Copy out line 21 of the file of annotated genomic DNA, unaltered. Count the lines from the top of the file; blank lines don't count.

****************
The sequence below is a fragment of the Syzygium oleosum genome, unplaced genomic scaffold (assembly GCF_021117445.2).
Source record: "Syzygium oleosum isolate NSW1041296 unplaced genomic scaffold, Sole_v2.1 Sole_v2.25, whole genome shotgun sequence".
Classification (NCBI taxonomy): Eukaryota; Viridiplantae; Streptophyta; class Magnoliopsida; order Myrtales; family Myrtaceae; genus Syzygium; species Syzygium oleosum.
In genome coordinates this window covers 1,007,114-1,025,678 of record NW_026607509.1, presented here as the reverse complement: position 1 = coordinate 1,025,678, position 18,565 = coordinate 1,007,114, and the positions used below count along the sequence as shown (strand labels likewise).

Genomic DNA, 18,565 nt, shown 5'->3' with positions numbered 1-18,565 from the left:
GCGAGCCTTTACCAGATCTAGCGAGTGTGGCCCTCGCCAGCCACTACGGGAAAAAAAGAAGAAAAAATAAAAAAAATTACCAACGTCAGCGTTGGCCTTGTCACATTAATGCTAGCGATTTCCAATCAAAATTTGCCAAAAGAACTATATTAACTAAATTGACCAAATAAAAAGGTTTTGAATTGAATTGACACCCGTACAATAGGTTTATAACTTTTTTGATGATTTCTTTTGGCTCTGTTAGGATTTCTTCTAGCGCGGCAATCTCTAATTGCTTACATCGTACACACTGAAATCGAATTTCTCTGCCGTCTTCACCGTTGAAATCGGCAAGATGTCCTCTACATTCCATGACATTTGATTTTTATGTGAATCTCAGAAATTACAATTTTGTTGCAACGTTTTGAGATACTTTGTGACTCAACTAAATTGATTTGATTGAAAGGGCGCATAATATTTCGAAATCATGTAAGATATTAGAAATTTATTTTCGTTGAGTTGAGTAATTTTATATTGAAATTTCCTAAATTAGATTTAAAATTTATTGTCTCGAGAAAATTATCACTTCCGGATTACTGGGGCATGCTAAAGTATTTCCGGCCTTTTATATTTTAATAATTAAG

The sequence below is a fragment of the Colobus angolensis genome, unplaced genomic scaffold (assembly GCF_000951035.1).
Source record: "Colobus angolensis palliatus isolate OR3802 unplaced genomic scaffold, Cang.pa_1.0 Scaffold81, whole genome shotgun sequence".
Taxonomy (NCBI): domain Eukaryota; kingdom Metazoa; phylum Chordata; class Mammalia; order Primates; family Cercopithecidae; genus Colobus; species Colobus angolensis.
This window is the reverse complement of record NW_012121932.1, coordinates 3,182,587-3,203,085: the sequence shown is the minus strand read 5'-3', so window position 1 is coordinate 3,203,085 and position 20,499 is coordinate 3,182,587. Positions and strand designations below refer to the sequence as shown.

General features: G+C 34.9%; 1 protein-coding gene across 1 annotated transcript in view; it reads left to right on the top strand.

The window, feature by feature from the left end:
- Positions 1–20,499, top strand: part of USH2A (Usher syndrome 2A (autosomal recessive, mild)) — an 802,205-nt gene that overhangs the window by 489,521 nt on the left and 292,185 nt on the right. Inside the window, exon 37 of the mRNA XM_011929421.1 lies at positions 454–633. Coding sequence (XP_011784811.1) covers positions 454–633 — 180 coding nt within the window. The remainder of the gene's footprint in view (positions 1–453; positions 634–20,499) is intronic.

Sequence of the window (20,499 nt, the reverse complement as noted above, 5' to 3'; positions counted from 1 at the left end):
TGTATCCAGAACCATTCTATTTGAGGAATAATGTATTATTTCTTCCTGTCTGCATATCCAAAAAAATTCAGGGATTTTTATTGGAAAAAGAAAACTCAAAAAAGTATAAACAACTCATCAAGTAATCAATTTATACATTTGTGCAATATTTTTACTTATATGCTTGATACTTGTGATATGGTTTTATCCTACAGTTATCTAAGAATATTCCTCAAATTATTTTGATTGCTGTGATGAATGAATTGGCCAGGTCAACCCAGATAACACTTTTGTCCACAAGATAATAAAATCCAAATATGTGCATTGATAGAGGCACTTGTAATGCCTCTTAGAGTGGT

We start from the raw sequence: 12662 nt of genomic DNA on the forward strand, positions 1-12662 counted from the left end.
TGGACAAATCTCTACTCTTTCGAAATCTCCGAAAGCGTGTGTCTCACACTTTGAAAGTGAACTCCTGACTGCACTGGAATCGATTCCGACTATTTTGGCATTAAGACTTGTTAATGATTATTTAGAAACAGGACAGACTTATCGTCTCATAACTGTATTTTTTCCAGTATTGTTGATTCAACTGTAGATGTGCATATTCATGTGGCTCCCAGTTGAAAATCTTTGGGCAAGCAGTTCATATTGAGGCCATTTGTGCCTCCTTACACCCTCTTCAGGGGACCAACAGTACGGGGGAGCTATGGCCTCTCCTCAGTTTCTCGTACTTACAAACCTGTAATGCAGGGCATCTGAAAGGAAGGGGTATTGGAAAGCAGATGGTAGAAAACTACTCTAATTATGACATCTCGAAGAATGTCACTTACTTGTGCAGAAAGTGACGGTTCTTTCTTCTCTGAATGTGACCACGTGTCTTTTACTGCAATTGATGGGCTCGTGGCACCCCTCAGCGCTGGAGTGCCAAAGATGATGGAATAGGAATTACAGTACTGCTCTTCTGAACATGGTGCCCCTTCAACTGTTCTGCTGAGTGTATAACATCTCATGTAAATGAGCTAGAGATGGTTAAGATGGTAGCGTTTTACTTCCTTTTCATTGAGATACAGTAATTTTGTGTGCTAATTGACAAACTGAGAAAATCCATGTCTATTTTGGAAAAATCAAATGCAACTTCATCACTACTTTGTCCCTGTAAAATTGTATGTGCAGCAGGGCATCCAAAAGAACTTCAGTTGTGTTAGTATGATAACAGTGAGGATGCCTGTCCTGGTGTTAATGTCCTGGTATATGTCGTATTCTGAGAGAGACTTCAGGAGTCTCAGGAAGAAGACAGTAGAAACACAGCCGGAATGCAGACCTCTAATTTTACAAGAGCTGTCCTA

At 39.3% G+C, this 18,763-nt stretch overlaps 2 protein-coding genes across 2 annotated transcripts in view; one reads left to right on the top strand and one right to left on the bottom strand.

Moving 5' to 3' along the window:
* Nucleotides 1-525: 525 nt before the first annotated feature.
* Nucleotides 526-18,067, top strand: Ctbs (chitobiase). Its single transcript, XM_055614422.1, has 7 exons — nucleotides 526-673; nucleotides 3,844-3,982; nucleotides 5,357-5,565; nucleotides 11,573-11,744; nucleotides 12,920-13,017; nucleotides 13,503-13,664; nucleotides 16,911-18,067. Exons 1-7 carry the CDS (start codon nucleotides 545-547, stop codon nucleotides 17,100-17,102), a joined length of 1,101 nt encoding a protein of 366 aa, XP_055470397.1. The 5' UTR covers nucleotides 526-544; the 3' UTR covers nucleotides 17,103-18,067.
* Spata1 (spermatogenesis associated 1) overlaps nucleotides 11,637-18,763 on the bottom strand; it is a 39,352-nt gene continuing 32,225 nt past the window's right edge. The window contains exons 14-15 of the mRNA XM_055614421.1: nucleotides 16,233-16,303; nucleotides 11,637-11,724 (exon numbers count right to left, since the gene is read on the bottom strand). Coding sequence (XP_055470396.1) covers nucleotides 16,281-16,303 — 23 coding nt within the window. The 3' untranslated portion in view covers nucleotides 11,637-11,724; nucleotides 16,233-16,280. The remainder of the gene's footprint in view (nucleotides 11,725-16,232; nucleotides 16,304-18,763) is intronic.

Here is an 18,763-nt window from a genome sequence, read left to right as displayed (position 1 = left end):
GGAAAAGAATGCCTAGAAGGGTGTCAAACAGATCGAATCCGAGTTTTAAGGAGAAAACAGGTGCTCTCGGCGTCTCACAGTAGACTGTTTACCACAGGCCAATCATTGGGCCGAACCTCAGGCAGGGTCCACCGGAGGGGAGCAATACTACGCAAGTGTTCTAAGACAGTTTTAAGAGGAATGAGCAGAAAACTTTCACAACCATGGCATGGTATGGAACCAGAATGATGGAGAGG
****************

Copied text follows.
* Nucleotides 526-18,067, top strand: Ctbs (chitobiase). Its single transcript, XM_055614422.1, has 7 exons — nucleotides 526-673; nucleotides 3,844-3,982; nucleotides 5,357-5,565; nucleotides 11,573-11,744; nucleotides 12,920-13,017; nucleotides 13,503-13,664; nucleotides 16,911-18,067. Exons 1-7 carry the CDS (start codon nucleotides 545-547, stop codon nucleotides 17,100-17,102), a joined length of 1,101 nt encoding a protein of 366 aa, XP_055470397.1. The 5' UTR covers nucleotides 526-544; the 3' UTR covers nucleotides 17,103-18,067.